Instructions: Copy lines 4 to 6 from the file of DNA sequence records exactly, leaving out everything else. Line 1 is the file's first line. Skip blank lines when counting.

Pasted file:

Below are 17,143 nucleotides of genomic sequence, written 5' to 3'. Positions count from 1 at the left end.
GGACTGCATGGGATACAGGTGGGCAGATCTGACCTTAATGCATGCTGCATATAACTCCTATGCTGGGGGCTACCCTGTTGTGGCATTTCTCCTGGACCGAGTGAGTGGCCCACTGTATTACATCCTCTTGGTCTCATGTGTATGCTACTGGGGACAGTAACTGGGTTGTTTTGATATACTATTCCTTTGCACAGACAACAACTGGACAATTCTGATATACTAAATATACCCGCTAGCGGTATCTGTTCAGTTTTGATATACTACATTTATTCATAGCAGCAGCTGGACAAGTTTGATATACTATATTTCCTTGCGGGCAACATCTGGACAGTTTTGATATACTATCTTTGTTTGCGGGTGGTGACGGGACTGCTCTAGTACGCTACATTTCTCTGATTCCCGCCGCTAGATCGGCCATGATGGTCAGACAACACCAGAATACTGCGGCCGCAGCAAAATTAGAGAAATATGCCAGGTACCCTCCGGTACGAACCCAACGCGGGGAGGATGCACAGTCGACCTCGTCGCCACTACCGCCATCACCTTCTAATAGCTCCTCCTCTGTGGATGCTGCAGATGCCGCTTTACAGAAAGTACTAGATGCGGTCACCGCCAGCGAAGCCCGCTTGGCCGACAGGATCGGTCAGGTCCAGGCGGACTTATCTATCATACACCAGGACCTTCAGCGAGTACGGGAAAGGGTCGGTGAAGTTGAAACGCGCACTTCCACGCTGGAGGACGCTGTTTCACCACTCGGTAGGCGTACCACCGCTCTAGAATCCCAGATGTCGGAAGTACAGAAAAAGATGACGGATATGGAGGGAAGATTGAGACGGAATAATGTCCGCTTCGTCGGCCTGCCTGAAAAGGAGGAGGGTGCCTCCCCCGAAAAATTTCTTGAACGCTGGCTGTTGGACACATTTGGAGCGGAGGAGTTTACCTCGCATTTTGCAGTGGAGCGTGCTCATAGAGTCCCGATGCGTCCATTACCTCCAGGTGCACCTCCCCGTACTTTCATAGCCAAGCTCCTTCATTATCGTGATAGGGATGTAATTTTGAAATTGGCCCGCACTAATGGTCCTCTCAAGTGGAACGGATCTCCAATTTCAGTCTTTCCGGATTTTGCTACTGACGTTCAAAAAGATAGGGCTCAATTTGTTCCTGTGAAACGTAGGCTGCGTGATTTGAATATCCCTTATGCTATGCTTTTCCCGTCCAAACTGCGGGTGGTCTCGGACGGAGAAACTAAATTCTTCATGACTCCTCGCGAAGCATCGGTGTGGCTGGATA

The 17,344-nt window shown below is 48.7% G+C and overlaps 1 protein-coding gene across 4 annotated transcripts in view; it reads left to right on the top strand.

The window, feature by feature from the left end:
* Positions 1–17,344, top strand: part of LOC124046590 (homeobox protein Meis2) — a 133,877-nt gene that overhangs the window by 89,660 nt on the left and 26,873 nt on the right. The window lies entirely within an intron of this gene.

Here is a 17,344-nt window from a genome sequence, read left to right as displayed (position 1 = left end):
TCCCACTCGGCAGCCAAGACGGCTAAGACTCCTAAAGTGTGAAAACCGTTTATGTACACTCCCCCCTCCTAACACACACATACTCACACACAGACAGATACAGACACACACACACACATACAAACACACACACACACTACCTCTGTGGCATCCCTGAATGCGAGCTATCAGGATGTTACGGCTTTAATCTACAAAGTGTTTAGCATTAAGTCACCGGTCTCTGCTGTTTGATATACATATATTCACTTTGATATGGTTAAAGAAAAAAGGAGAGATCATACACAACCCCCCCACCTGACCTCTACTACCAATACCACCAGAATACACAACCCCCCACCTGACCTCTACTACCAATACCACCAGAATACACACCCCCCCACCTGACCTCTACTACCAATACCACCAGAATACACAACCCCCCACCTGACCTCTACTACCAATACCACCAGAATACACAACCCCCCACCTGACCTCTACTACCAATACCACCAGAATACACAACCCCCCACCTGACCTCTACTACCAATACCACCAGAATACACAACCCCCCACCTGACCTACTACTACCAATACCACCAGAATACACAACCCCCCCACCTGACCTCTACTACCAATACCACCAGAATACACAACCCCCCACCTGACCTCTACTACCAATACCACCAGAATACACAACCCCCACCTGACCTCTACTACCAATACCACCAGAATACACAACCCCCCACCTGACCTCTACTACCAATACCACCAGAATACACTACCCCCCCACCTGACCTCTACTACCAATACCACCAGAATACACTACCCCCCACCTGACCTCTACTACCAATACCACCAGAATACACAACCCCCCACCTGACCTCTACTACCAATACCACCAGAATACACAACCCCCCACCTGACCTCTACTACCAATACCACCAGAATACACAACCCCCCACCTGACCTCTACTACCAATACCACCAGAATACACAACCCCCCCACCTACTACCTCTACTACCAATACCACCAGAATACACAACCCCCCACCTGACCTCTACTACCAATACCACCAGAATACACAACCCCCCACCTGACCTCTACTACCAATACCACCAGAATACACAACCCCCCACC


The window, feature by feature from the left end:
* Positions 1–17,344, top strand: part of LOC124046590 (homeobox protein Meis2) — a 133,877-nt gene that overhangs the window by 89,660 nt on the left and 26,873 nt on the right. The window lies entirely within an intron of this gene.

Here is a 17,344-nt window from a genome sequence, read left to right as displayed (position 1 = left end):